I really wanted pancakes from Chip's for breakfast on Mother's Day, but I figured the line would be out the door, and I wasn't willing to sacrifice valuable sleeping time.
A friend of mine woke up early enough to avoid the real crunch time. (Clearly, we have different priorities.) While she was enjoying her strawberry pancakes (and the complimentary rose from the staff), the line started to pile up in the doorway and the crowds kept coming until afternoon.
Chip's opened just over two years ago in Fairfield, capitalizing on the success of the flagship restaurant in Orange. (A new location in Trumbull is slated to open in August.) They serve a full menu -- everything from eggs and French toast (all day long) to steak and chicken at dinner.
But what they're really known for is pancakes -- more than 50 varieties. They range from sweet (like cinnamon raisin or coconut crunch) to savory (potato or bacon) and everything in between.
"We're family-owned and we believe in reaching out to the community," said Adam Bajko, co-owner of Chip's. "We try not to say no to Little League, the PTA, all those community organizations." They often donate gift cards, food and even space at the restaurant for local fundraisers. He believes Chip's connection to the community is one of the factors that helps to make the place so popular.
But there is the matter of the food. "We do serve decent portions," Bajko said. Indeed, the platter-sized plates are always overflowing with fluffy flapjacks, piles of home fries and giant omelets.
"We pride ourselves on higher-end food in a comfortable atmosphere," he said. "We've won the Best Breakfast award from The Weekly I don't know how many years in a row."
Everything is made from scratch and made-to-order at Chip's. (No frozen hockey-puck pancakes here.) "The buttermilk pancakes are always a staple," Bajko said.
However, it was a week-long special that caught the attention of a lot of customers. "We introduced a cinnabun pancake, and it's probably one of our best sellers," he said.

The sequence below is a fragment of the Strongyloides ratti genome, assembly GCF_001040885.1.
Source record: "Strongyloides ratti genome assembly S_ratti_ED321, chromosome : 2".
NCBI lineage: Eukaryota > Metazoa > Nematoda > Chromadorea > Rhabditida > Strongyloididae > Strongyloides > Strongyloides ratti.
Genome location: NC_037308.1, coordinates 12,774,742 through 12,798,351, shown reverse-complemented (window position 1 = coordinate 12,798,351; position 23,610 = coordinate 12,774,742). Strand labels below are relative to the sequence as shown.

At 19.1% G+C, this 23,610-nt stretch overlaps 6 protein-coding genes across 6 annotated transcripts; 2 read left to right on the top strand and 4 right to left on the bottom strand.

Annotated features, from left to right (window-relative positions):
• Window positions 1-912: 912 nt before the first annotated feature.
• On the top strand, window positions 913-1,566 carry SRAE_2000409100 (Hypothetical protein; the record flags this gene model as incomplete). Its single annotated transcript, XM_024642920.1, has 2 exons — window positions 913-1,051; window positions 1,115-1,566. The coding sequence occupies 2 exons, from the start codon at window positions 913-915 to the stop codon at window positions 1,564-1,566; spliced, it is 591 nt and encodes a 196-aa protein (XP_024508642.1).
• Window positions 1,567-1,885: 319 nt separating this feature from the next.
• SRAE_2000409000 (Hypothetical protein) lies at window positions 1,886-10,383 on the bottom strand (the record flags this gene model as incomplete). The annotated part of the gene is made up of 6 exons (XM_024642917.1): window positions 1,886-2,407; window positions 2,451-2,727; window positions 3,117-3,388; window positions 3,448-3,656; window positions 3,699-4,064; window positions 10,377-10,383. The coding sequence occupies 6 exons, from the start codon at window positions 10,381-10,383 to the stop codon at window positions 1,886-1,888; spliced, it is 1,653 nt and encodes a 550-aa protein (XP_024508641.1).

Speaking of specials, Fairfield manager Laura Robertson recently added something new to the menu after talking with a customer. The customer explained that Gustav Whitehead, a German immigrant who lived in both Fairfield and Bridgeport, was actually the first man to fly an airplane, two years ahead of the famed Wright Brothers' flight in 1903. To celebrate that distinction, Robertson created a special called "No. 21," named after Whitehead's airplane, which is believed to have made a flight off the top of Tunxis Hill, where Chip's is now located. It included of a three-egg omelet filled with chopped hamburger, cheddar cheese, onions and potatoes, served with German apple pancakes.
Bajko said that the nice thing about the menu at Chip's is that there's something for everyone. "Kids love the chocolate-chip and M&M pancakes," he said. If that's not decadent enough, there's always white chocolate macadamia or peanut butter-banana pancakes.
And almost all of the pancakes can be made gluten-free. "Honestly, you wouldn't even know the difference," Bajko said.
If, however, pancakes just aren't your thing, there are more than 20 different omelets to choose from or specials like the California Eggwich (eggs, avocado, baby spinach, cheddar cheese and chipotle mayonnaise on an English muffin), or a breakfast burrito that uses a potato pancake instead of a tortilla.
I finally satisfied my own Chip's craving a week after Mother's Day with a Nutella, strawberry and coconut waffle. "You can get anything here," Bajko said. "If we don't have it, we'll do our best to get it."
Patti Woods is a freelance writer. Contact her at email@example.com.
525 Tunxis Hill Cutoff
Hours: 6 a.m. to 10 p.m. daily